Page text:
Bagaimana Penerjemah Bekerja: Pengalamanku

Bagaimana Penerjemah Bekerja

Sebagai seorang peminat linguistik, menerjemahkan adalah salah satu hal yang kunikmati. Aku yakin bahwa menerjemahkan memberikan penguatan terhadap apa yang ingin kucapai sebagai seorang ahli linguistik. Meskipun menyenangkan, menerjemahkan bisa sangat menguras tenaga.

Banyak orang yang berpikir bahwa sudah ada google.translate, harusnya menerjemahkan tidak sesulit itu, bukan? Tidak sedikit yang beranggapan bahwa menerjemahkan hanya mengganti satu kata di sebuah bahasa dengan kata yang memiliki arti sama di bahasa lain sehingga cenderung meremehkan penerjemah dan penerjemahan.

Pada tulisan kali ini aku akan berfokus pada bagaimana penerjemah bekerja, dan proses mental apa yang terjadi saat mereka menerjemahkan. Aku juga akan menceritakan sedikit tentang tarif penerjemah. Oya, karena ini pengalamanku, maka tulisan ini memiliki subjektivitas yang besar. Barangkali ada penerjemah lain yang tidak sependapat, dan mau berkomentar, aku persilakan 🙂

Apa itu “translation” atau “menerjemahkan?”

Menerjemahkan pada dasarnya bentuk komunikasi makna, di mana satu kalimat di sebuah bahasa disampaikan ke dalam bahasa lain dengan kalimat yang ekuivalen (mempertahankan makna). Sebagai contoh, kita mau mengatakan “we want to make them feel at home” di Bahasa Indonesia. Tentunya kalau kita mau menerjemahkan itu secara harfiah, kita bisa mengatakan “kami mau membuat mereka merasa di rumah.”  Sebagai orang Indonesia, saya merasa ada yang kurang dengan kalimat ini.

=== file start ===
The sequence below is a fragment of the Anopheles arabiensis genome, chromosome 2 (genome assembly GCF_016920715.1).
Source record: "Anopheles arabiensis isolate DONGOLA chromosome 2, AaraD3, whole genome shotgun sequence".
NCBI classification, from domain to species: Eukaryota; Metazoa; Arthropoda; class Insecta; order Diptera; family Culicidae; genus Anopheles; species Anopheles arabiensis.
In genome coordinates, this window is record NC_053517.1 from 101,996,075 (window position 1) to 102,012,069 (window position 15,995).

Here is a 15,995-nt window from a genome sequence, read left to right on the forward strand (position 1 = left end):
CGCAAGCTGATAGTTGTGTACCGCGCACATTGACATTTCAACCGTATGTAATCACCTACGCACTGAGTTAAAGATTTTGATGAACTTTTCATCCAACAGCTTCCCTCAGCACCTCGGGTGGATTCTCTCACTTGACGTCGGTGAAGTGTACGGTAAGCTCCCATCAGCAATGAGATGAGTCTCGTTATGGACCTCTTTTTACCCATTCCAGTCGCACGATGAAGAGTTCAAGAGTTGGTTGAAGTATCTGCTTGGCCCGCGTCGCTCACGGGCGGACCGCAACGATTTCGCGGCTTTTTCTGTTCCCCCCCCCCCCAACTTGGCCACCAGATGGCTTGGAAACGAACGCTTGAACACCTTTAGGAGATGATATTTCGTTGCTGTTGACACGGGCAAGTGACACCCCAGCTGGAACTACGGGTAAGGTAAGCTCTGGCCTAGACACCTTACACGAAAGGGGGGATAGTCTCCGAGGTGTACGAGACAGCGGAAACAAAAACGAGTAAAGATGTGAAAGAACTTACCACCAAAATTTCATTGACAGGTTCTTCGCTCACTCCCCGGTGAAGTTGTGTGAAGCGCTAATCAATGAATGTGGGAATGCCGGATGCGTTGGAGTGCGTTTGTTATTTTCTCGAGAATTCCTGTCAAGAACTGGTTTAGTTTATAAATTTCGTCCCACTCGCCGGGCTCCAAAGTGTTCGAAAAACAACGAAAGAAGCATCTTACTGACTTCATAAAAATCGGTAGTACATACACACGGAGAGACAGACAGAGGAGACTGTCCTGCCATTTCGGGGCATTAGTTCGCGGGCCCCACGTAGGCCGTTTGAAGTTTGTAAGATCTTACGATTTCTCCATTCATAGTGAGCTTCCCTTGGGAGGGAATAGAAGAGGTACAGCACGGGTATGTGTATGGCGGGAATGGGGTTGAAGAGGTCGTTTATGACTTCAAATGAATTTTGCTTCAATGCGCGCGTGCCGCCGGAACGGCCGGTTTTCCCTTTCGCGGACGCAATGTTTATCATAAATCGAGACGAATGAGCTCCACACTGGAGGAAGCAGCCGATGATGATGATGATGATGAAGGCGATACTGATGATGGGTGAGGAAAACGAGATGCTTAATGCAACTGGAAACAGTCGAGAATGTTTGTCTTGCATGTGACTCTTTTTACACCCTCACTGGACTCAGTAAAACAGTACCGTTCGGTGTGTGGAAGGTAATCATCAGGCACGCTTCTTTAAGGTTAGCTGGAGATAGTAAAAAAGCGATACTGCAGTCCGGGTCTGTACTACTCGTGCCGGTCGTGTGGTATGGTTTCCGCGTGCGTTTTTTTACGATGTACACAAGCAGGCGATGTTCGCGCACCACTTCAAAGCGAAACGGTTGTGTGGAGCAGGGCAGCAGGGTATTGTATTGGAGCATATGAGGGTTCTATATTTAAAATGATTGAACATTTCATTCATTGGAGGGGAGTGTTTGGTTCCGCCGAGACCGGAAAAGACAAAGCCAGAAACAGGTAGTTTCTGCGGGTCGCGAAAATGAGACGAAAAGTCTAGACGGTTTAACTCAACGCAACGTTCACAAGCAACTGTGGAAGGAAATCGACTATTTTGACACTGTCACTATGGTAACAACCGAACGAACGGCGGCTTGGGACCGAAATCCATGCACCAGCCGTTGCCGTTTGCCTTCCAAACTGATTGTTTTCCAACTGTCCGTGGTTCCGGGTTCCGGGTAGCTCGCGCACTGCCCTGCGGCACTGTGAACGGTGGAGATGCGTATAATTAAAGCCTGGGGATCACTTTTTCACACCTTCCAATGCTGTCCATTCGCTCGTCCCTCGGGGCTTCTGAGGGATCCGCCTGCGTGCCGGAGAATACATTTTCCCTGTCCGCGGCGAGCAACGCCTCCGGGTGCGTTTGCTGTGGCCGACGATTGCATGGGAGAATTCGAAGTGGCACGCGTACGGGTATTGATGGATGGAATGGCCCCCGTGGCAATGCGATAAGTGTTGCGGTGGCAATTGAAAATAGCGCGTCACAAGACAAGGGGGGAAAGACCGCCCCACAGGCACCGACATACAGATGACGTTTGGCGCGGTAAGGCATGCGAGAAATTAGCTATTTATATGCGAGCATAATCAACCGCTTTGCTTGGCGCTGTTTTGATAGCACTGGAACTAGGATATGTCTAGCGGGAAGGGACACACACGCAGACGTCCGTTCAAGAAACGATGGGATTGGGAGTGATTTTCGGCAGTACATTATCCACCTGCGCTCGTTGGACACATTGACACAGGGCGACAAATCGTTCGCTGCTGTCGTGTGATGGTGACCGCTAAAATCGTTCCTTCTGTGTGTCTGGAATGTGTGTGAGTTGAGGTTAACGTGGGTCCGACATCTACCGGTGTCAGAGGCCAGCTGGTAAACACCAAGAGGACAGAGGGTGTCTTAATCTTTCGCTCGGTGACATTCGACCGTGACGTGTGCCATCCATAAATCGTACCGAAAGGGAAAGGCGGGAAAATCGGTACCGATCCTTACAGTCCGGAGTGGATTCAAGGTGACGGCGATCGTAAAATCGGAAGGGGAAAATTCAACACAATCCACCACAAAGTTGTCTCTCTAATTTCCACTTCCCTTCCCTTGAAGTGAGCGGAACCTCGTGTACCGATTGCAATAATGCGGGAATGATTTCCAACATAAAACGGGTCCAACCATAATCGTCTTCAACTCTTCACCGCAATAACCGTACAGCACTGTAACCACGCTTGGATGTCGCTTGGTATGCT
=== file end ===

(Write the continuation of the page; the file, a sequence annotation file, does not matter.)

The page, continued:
Kedua kalimat di atas terlihat sama persis, tetapi komunikasi maknanya kurang tersampaikan. Kenapa? Karena di bahasa target (dalam hal ini Bahasa Indonesia), kita tidak mengatakan itu. Secara alami, kita biasanya mengatakan “kami mau membuat mereka merasa seperti di rumah.” Ini artinya menyampaikan dengan kalimat yang  ekuivalen. Memakai struktur yang alami di bahasa target, tetapi mempertahankan sebisa mungkin struktur bahasa asal.

Thought Patterns

Kalimat “I lost my keys” adalah contoh paling populer yang bisa menunjukkan betapa berbedanya English Thought Pattern dengan Indonesian Thought Pattern. Di Bahasa Inggris, peristiwa-peristiwa yang bernuansa ‘musibah’ seperti kehilangan sesuatu, terpotong/terlukai, terpukul, yang disebabkan oleh diri sendiri, dilihat sebagai peristiwa di mana subjeknya harus bertanggung jawab, baik sengaja atau tidak.

Bagaimana bunyi kalimat di atas kalau kita terjemahkan ke Bahasa Indonesia? Banyak dari kita yang akan mengatakan “Saya kehilangan kunci” atau “kunci saya hilang“, bukan “saya menghilangkan kunci saya“. Keduanya melihat ‘saya’ sebagai korban. Untuk orang Indonesia, ada perbedaan besar antara “saya kehilangan kunci” dengan “saya menghilangkan kunci“. Perbedaan imbuhan ‘ke-an’ dan ‘me-kan’ sangat berpengaruh dalam menciptakan nuansa ini.